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Lee, Min Jae (2007) ROLE OF THE N-END RULE PATHWAY IN CARDIOVASCULAR DEVELOPMENT, SIGNALING, AND HOMEOSTASIS. Doctoral Dissertation, University of Pittsburgh. (Unpublished)

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The N-end rule pathway relates the in vivo half-life of a protein to the identity of its N terminal residue. In this pathway, a substrate bearing N-degron is recognized and ubiquitylated by a family of E3 ubiquitin ligases named UBR proteins. The N-end rule pathway is implicated in various physiological and pathological processes including cardiac development and angiogenesis. It has been previously shown that mice lacking ATE1, which mediates N-terminal arginylation, die during embryogenesis associated with various defects in cardiovascular development. The goal of my graduate research was to understand the function of the N-end rule pathway in cardiovascular development, signaling, and homeostasis. In my first project, I employed a genome-wide functional proteomic approach to identify physiological substrates of ATE1, that potentially underlie the above cardiovascular phenotypes. I found that RGS4, RGS5, and RGS16 are in vivo substrates of the N-end rule pathway, the first to be identified in mammals. These RGS proteins, emerging regulators for cardiovascular G protein signaling, were degraded through sequential N-terminal modifications including N-terminal exposure of their Cys 2, its oxidation, and arginylation. In the second project, to understand the physiological meaning of ATE1-mediated RGS proteolysis in cardiac development and signaling, I characterized ATE1-/- mice and embryonic cardiomyocytes with an emphasis on GPCR signaling. I found that cell-autonomous function of ATE1 regulates the proliferation of cardiomyocytes and the homeostasis of Gq-dependent cardiac signaling. In the third project, I explored a model of heterovalent interaction by developing RF-C11, a small molecule inhibitor of the N-end rule pathway. Its two heterovalent ligands were designed to cooperatively target two cognate sites of N-recognins. RF-C11 showed higher inhibitory efficiency than its homovalent controls, providing molecular basis of designing multivalent inhibitors for specific intracellular pathways. Moreover, the treatment of RF-C11 reduced cardiac proliferation and hypertrophy in cardiomyocytes, unveiling a previously unknown function of the pathway in cardiac proliferation and signaling. In summary, my graduate research contributes to comprehensive understanding of the function of the N-end rule pathway in the cardiovascular system.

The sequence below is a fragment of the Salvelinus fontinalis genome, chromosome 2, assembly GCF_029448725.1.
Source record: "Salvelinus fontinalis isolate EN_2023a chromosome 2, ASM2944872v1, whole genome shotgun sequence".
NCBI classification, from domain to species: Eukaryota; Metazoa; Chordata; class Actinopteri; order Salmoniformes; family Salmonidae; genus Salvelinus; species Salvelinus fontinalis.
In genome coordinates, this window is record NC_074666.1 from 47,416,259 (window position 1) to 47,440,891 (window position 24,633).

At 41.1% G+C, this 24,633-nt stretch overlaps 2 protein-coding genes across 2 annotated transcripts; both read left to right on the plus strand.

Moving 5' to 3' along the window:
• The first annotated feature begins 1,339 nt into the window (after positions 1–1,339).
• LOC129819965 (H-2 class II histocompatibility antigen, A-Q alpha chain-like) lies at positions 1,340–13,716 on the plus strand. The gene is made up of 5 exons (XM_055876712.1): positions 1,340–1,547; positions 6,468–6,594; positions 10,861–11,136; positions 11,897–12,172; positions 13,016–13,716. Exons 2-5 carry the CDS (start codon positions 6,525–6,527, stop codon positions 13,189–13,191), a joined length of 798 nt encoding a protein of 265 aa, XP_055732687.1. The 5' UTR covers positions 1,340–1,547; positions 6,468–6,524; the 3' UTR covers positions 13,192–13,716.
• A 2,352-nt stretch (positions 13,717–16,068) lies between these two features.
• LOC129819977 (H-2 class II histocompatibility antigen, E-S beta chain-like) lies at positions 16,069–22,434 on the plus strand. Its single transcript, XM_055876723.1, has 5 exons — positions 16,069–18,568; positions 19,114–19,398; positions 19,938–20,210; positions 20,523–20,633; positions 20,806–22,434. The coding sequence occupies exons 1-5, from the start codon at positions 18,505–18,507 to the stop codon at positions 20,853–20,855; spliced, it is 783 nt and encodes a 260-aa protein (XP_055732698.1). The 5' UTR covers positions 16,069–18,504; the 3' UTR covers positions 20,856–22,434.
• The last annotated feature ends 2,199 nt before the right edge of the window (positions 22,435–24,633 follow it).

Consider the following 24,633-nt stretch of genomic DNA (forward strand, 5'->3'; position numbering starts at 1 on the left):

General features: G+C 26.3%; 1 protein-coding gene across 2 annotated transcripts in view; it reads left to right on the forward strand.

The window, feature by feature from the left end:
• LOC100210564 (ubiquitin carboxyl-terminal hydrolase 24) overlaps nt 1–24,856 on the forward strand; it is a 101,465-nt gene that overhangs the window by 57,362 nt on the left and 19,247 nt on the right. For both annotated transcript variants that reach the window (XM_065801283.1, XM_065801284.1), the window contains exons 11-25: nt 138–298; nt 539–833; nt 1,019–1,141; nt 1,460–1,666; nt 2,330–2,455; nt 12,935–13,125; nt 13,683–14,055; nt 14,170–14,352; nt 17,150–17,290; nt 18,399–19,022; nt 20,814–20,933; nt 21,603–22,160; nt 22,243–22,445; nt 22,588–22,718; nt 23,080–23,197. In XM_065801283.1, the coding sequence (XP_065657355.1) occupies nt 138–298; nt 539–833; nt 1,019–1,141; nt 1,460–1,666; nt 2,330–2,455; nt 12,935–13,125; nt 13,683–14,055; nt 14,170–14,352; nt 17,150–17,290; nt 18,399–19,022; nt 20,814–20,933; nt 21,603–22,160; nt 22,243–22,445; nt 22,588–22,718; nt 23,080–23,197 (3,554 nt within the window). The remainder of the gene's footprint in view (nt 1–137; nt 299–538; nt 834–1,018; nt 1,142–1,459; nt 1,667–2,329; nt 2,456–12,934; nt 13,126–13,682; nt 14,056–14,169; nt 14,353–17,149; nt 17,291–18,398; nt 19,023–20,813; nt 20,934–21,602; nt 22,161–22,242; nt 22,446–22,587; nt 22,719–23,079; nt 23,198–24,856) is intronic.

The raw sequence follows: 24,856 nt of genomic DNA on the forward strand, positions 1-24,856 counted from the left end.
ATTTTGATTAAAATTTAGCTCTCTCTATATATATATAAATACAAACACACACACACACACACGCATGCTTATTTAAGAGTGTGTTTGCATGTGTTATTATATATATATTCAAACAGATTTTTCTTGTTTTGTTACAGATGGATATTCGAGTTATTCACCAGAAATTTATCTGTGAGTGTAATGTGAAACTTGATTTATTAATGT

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Item Type: University of Pittsburgh ETD
Status: Unpublished
CreatorsEmailPitt UsernameORCID
Lee, Min Jaemjl20@pitt.eduMJL20
ETD Committee:
TitleMemberEmail AddressPitt UsernameORCID
Committee ChairKwon, Yong Taeyok5@pitt.eduYOK5
Committee MemberLiu, Dexidliu@pitt.eduDLIU
Committee MemberBrodsky, Jeffrey Ljbrodsky@pitt.eduJBRODSKY
Committee MemberXie, Wenwex6@pitt.eduWEX6
Committee MemberWan, Yongyow4@pitt.eduYOW4
Date: 28 August 2007
Date Type: Completion
Defense Date: 7 August 2007
Approval Date: 28 August 2007
Submission Date: 2 August 2007
Access Restriction: 5 year -- Restrict access to University of Pittsburgh for a period of 5 years.
Institution: University of Pittsburgh
Schools and Programs: School of Pharmacy > Pharmaceutical Sciences
Degree: PhD - Doctor of Philosophy
Thesis Type: Doctoral Dissertation
Refereed: Yes
Uncontrolled Keywords: cardiac; inhibitor; mammalian; N-end rule; substrate; ubiquitin
Other ID:, etd-08022007-141748
Date Deposited: 10 Nov 2011 19:56
Last Modified: 15 Nov 2016 13:47


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